“How did you know about that? Its just noise.”

“Listen Marcus, when you live here for a while you get used to that noise. It’s urban noise. It’s everywhere, in car systems, cafes, and pirate stations. Polish rock is the sound of East London.”

“No way Stryda. Urban is hip hop, R & B. It’s black music. Not that Polish noise. I don’t want that noise taking over and polluting the air.”

“Never had you down as a racist Marcus. Urban music is black music? That’s so wrong.” Stryda leans in and points an accusatory finger in Marcus’ direction. “Do you know why black music became called urban?” he continues, clearly moving into one of his favourite territories, “So the white dominated American music industry could infiltrate black radio and access some of the disposable wealth of the black middle classes, that’s why. Marcus watches in awe as Stryda continues laying down his well prepered battleground. “Urban didn’t just appear with Jaz-Z and his ilk! It was way back in the seventies when all these white rock stars started to get funky. You know David Bowie, Rolling Stones and Rod Stewart even, they all wanted to get played on black radio, to be accepted by blacl people. So Billboard changed the name of the Black Radio Charts to the Urban Radio Charts and that opened up black radio for white artists. Worked too for people like Bowie. He even got onto the Soul Train TV show singing ‘Golden Years’ to a load of black kids. Little surpise that rock radio didn’t respond in a similar way. Do you think Funkadelic suddenly found favour alongside fuckles Eagles FM? ‘Course not. “Then, when hip hop took over in the 90s and drum’n’bass was running the underground, well all these white middleclass record company types were having a real problem calling it black music. Just in case it made them sound racist saying the word black.” as Stryda talks he leans even closer in, his accent gradually shifts into Home Counties England as he becomes less High Wycombe than Henley (travelling without moving). “So,” he continues, voice hushed in conspiratorial tones, “the entertainment industry adopted the word urban to collect black music together. It was all about changing identity by stealth. Black identity became more marketable and less race signified when it became urban. Urban as a genre is about identity relocated into the hegemonic forces of marketing. Not so much about keeping black people down than stripping blackness away, Urban as a genre definition is inherently racist!”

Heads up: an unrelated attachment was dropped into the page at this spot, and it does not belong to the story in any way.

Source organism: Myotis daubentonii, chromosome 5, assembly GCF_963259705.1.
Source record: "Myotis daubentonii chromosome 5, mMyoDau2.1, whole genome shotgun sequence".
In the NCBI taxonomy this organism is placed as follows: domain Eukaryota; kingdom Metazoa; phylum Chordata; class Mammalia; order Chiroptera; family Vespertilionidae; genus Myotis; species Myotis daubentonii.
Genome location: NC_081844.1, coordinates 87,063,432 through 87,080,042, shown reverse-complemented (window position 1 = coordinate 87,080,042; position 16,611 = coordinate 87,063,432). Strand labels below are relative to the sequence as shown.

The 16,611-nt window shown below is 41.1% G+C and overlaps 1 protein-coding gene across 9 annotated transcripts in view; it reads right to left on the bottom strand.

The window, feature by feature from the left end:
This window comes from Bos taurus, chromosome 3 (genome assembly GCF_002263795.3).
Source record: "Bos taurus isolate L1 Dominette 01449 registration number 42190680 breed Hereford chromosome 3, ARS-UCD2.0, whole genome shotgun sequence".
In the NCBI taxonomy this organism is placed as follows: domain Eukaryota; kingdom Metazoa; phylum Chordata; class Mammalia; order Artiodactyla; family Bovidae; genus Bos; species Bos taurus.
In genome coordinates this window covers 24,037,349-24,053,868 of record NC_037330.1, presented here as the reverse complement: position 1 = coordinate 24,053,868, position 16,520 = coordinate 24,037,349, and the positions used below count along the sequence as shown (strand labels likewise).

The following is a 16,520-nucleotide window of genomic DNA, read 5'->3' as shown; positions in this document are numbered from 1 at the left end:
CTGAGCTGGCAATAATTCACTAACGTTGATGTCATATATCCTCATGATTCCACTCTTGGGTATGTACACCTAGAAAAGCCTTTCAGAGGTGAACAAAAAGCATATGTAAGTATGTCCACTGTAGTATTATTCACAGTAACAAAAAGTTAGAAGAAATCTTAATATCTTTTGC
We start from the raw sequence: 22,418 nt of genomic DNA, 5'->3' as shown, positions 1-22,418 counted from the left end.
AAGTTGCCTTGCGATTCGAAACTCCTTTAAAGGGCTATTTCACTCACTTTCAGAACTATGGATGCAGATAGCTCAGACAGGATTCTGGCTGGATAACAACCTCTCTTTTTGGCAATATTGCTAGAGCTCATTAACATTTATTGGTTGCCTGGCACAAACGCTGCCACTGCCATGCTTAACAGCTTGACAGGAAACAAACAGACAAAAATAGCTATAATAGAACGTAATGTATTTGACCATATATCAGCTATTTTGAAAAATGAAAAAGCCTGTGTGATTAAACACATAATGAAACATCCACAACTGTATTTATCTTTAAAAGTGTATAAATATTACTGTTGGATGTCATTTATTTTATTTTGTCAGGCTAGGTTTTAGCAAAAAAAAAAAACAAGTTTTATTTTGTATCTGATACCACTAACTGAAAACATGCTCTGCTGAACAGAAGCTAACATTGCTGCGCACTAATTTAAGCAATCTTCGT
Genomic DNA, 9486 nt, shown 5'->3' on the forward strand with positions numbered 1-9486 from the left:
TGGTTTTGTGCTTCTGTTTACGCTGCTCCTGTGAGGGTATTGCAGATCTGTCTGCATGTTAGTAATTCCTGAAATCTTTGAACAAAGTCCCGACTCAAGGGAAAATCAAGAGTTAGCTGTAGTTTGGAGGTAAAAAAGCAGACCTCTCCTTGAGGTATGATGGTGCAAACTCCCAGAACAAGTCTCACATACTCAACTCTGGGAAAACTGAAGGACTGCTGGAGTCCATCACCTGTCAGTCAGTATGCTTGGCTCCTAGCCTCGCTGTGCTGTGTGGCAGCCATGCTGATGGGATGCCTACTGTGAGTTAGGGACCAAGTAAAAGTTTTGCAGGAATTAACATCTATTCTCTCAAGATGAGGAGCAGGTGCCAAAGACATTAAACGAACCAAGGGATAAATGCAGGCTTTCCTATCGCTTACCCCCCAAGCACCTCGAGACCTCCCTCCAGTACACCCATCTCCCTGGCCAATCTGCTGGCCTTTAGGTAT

With the satisfied look of a politician who’s just given a government crushing speech, Stryda leans as far back in his chair as he can, pulls his cap over his eyes and grins.

“Damn Stryda, where did all that come from,? You sound really… well, even more intelligent than I’d thought.”

“Yeah man, ‘Dr Grime got a PhD ‘cos dem teachers got teachin’ from me” he spits back “And the fact that I just graduated with a first in from Corpus Christi, Oxford helps!”

“Eh? You’re kidding me!”

“Don’t be fooled my what you think you see Marcus, identity is more fluid that that. You see urban before black, imagine intelligent under achiever rather than Oxford grad. Just because I spit lyrics like my clothes don’t mean I ain’t got it going on up here” Stryder points to his forehead and then turns his wrist so he can check out the time on his Rolex. “Gotta go…”

But Marcus isn’t taking notice. Another wide ball had smashed fresh noise into the controlled calm of his reality. Stryda, a friend of unknown identity playing out a part with even more skill that Marcus. Like will always attract like.